Artist Leo Robinson on Rejecting Modernity and Embracing Mythology

From transcending humanity to folk tales, the artist discusses work currently on view at Tiwani Contemporary, London

Leo Robinson conjures up an alternate reality that seems to exist outside of time. Both futuristic and ancient, his series of works on paper featured in ‘Theories For Cosmic Joy’, his first solo exhibition in the UK at Tiwani Contemporary, presents a narrative that you might expect to find in a medieval tapestry or classical fresco. Robinson, who is also a musician, employs a combination of elaborately detailed illustration, watercolour, sculpture and collage and uses a fictional civilisation to explore conflicts within himself. Drawing on influences spanning Plato, William Blake, alchemy and Buddhist philosophy, his work meditates on the polarities of human existence and desires to transcend earthly realities. Despite many of the titles of his works being instructional, he deliberately avoids providing straightforward answers, instead compelling the viewer to slow down and look closely, both at the artworks and at themselves.

Aurella Yussuf You’ve created this alternate civilisation, with overarching themes and arcs. How did this evolve?

Leo Robinson  I would trace this general narrative back about three years now, this allegorical, almost like one grand folk tale that spans all of the works. It all stems from me trying to put into an image the things that are happening within myself, that I don’t really know how to talk about. There are a lot of conflicting ideas. You’ll notice that most of the pieces in the show have at least two elements that are in direct conflict with each other. It’s a way for me to understand what I’m feeling and understand the conflicts within myself, and I suddenly realise as I’m making the work, oh that makes sense because that’s how I’m feeling. Looking at my own attachments and making them something more universal.

Leo Robinson, ‘Theories for Cosmic Joy’, 2019, installation view, Tiwani Contemporary, London. Courtesy: Tiwani Contemporary, London

Leo Robinson, ‘Theories for Cosmic Joy’, 2019, installation view, Tiwani Contemporary, London. Courtesy: Tiwani Contemporary, London

AY There are also various figures which reappear across different pieces. Do you see them as characters?

LR  It’s not so much that the individual figures in the pieces, they don’t necessarily have a character. It’s more like a group of people and their action. One sect of this world is called the Bug Eaters. It’s taking the idea of returning to the primitive state to its extreme. To the point where it’s almost ridiculous, they’re eating bugs, worshipping the earth to an extreme or rejecting modernity to an extreme. That kind of element that I see in myself and in the wider world, a reflection of various attitudes, that becomes an ideal and is shown [in the work] by people who enact that ideal to the extreme.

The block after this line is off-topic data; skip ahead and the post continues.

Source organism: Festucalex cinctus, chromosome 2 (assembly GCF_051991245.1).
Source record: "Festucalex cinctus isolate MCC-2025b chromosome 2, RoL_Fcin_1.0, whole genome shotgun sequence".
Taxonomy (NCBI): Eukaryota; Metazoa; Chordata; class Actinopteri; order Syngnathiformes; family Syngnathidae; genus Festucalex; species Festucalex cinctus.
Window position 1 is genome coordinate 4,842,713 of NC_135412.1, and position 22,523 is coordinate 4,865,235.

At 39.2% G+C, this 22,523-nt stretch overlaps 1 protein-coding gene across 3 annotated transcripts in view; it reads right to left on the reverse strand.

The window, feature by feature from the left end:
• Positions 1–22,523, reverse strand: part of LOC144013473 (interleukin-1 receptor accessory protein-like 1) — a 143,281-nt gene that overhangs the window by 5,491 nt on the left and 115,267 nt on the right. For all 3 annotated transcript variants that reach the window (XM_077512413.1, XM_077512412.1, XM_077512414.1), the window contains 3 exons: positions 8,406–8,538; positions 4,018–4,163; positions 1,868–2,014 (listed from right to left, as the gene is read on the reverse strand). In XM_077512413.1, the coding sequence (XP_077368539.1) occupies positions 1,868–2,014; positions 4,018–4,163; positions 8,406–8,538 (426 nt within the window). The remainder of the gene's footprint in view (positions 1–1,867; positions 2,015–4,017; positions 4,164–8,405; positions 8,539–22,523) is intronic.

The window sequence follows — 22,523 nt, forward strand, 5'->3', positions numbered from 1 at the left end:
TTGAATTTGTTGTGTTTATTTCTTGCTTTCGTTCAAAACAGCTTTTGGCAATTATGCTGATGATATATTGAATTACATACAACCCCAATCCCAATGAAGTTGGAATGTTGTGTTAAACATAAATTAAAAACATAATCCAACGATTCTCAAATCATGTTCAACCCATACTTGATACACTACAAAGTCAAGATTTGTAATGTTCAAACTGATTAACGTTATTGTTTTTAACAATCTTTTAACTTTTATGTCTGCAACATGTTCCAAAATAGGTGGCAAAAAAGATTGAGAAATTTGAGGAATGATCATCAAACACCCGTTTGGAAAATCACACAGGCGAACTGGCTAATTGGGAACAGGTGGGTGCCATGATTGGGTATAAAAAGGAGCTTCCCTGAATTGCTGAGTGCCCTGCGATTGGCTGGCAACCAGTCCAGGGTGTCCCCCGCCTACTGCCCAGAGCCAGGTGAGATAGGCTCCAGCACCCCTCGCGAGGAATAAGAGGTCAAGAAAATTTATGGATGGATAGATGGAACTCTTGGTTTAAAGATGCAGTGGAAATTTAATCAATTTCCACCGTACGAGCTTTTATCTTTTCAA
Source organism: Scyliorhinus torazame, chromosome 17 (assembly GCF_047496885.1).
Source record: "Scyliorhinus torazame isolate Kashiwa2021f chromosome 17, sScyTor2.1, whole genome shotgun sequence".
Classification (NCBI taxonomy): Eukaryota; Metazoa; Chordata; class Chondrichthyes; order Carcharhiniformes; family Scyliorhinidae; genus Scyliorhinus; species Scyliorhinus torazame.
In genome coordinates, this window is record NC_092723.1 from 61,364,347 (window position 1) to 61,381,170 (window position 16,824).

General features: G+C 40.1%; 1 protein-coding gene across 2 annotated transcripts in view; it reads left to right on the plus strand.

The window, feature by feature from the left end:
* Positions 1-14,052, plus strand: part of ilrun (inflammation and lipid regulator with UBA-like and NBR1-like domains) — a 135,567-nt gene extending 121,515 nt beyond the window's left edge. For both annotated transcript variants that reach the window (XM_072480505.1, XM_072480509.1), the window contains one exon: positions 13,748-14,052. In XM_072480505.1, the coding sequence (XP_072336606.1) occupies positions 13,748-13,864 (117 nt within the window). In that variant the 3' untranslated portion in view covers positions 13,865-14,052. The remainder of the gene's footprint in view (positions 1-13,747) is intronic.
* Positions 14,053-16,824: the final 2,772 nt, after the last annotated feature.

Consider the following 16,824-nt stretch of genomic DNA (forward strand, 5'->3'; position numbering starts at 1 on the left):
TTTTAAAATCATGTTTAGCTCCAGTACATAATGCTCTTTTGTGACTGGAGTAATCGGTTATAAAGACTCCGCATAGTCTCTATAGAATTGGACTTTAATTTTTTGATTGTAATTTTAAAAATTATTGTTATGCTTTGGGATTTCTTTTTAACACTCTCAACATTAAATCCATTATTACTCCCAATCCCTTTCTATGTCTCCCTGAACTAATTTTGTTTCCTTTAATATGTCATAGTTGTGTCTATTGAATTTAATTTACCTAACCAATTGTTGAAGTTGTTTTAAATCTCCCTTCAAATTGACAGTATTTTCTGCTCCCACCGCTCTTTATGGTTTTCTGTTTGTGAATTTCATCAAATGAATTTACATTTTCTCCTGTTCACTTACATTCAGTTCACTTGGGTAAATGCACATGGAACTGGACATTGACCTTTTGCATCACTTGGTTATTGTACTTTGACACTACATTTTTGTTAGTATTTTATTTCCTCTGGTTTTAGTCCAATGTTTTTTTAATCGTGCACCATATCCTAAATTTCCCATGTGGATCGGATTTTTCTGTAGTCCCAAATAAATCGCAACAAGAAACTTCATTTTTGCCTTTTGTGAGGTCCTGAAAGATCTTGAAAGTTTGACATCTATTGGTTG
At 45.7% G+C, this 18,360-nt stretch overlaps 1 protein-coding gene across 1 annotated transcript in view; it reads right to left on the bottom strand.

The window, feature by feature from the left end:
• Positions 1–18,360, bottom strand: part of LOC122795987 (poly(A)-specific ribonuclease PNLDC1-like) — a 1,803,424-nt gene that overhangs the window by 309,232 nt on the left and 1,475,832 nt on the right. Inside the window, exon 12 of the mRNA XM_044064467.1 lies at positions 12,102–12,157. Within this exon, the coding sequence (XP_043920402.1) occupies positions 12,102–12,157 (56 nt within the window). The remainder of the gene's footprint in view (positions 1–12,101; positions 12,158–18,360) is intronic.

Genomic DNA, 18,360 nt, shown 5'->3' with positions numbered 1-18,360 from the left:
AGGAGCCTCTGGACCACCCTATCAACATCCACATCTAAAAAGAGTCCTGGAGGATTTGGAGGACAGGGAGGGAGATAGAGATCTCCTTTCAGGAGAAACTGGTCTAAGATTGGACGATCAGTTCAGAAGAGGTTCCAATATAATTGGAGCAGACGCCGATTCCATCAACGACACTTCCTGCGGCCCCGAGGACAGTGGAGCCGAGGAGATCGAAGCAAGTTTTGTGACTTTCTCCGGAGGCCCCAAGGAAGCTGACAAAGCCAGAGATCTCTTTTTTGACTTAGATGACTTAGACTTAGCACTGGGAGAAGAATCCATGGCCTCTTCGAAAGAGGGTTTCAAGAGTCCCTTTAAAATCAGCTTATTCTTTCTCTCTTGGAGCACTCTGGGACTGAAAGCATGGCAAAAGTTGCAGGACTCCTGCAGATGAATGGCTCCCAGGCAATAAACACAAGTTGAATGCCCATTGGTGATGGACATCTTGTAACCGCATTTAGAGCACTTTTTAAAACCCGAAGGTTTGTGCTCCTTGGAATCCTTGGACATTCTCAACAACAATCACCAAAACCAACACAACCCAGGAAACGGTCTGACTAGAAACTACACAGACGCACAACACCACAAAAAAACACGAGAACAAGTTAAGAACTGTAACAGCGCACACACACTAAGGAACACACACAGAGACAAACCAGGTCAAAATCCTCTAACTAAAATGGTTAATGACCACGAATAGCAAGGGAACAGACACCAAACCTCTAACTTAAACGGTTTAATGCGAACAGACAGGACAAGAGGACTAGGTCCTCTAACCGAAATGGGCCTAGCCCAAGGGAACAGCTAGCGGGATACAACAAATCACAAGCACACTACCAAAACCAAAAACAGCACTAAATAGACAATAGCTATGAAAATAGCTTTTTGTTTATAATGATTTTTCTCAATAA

AY  The show is quite philosophical, and it also features iconography which is very Greco-Roman. I wanted to know a bit more about some of your influences aesthetically?

LR  I always find this question quite difficult to pin down. My influences aesthetically within the work, it’s almost a chance process, whatever source material I come across. It’s generally books that I find. I was looking at a lot of alchemy and art that came along with alchemy. That’s another example of an extreme ideal taken to its limit, this searching and longing for something that will transcend humanity. All the different ideals [in the work] deal with trying to transcend humanity. Through alchemy, through technology, through rejecting technology. 

Leo Robinson, ‘Theories for Cosmic Joy’, 2019, installation view, Tiwani Contemporary, London. Courtesy: Tiwani Contemporary, London

AY  I also noticed in the titles of the pieces – Device (Spiritual Transformation Through Mechanical Processes) and Three Saints (Extracting the Souls of Mortal Birds) – they’re very much about going through some kind of ritual. Quite a few of them also mention ‘instruction’ which ties back to your interest in alchemy and trying to create something, make something happen.

LR  I like the idea of the show being almost like a guide in a surreal way, instructing you on something or telling you profound narratives. Everyone wants to transform in some way, transcend to another plane of existence, and they do so throughout their lives. I wanted to create something, evoke that need within them but in a way that’s confusing and dense. It just brought up those feelings of wanting to move to another level of being.

Leo Robinson, ‘Theories for Cosmic Joy’, 2019, installation view, Tiwani Contemporary, London. Courtesy: Tiwani Contemporary, London

Leo Robinson, ‘Theories for Cosmic Joy’, 2019, installation view, Tiwani Contemporary, London. Courtesy: Tiwani Contemporary, London

AY  Do you draw on any specific areas of folklore or mythology or religion?

LR  Buddhist philosophy is something that has inspired the work. There is a second thread running through, apart from the extremes and the reaching for something more, which is the middle way, which is a Buddhist concept. That is the conclusion I’d like to take away from it. I’m presenting such extreme opposites and presenting these ideals in a way that they seem exaggerated and futile and manic, but the takeaway that I want from that is the middle way, which is not being taken by all these pushes and pulls of desires. 

Leo Robinson, ‘Theories for Cosmic Joy’, is on view at Tiwani Contemporary, London, until 13 September 2019.

Main image: Leo Robinson, ‘Theories for Cosmic Joy’, 2019, installation view, Tiwani Contemporary, London. Courtesy: Tiwani Contemporary, London

Aurella Yussuf is a London-based writer, curator and art historian. She a founding member of the interdisciplinary research collective Thick/er Black Lines.

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